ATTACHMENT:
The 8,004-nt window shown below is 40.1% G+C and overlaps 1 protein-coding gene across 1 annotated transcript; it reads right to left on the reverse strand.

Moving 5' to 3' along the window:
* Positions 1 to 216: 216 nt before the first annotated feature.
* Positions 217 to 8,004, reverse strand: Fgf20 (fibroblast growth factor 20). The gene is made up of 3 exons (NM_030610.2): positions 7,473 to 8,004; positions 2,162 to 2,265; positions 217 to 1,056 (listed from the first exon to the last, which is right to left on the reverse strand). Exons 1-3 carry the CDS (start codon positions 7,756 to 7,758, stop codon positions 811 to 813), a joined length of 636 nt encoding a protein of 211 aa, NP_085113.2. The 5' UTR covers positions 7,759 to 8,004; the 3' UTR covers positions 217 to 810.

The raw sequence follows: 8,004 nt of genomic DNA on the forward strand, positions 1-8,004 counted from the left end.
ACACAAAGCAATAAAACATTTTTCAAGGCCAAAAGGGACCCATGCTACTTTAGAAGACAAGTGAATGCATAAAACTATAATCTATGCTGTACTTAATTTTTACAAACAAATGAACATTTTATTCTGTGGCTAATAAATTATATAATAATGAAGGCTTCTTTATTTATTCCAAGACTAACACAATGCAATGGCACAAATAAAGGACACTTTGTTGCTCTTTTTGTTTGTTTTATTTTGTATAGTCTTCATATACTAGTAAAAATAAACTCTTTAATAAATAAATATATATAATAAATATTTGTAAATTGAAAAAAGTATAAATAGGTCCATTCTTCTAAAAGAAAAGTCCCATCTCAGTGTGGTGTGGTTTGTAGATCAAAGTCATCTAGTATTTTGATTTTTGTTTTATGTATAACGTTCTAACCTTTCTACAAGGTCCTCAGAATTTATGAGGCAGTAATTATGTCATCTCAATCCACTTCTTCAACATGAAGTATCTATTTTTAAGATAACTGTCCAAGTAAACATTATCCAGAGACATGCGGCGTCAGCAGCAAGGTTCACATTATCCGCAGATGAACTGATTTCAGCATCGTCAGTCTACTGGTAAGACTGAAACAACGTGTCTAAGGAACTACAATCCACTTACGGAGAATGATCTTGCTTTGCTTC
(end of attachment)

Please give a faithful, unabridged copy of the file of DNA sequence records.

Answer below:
The 8,004-nt window shown below is 40.1% G+C and overlaps 1 protein-coding gene across 1 annotated transcript; it reads right to left on the reverse strand.

Moving 5' to 3' along the window:
* Positions 1 to 216: 216 nt before the first annotated feature.
* Positions 217 to 8,004, reverse strand: Fgf20 (fibroblast growth factor 20). The gene is made up of 3 exons (NM_030610.2): positions 7,473 to 8,004; positions 2,162 to 2,265; positions 217 to 1,056 (listed from the first exon to the last, which is right to left on the reverse strand). Exons 1-3 carry the CDS (start codon positions 7,756 to 7,758, stop codon positions 811 to 813), a joined length of 636 nt encoding a protein of 211 aa, NP_085113.2. The 5' UTR covers positions 7,759 to 8,004; the 3' UTR covers positions 217 to 810.

The raw sequence follows: 8,004 nt of genomic DNA on the forward strand, positions 1-8,004 counted from the left end.
ACACAAAGCAATAAAACATTTTTCAAGGCCAAAAGGGACCCATGCTACTTTAGAAGACAAGTGAATGCATAAAACTATAATCTATGCTGTACTTAATTTTTACAAACAAATGAACATTTTATTCTGTGGCTAATAAATTATATAATAATGAAGGCTTCTTTATTTATTCCAAGACTAACACAATGCAATGGCACAAATAAAGGACACTTTGTTGCTCTTTTTGTTTGTTTTATTTTGTATAGTCTTCATATACTAGTAAAAATAAACTCTTTAATAAATAAATATATATAATAAATATTTGTAAATTGAAAAAAGTATAAATAGGTCCATTCTTCTAAAAGAAAAGTCCCATCTCAGTGTGGTGTGGTTTGTAGATCAAAGTCATCTAGTATTTTGATTTTTGTTTTATGTATAACGTTCTAACCTTTCTACAAGGTCCTCAGAATTTATGAGGCAGTAATTATGTCATCTCAATCCACTTCTTCAACATGAAGTATCTATTTTTAAGATAACTGTCCAAGTAAACATTATCCAGAGACATGCGGCGTCAGCAGCAAGGTTCACATTATCCGCAGATGAACTGATTTCAGCATCGTCAGTCTACTGGTAAGACTGAAACAACGTGTCTAAGGAACTACAATCCACTTACGGAGAATGATCTTGCTTTGCTTC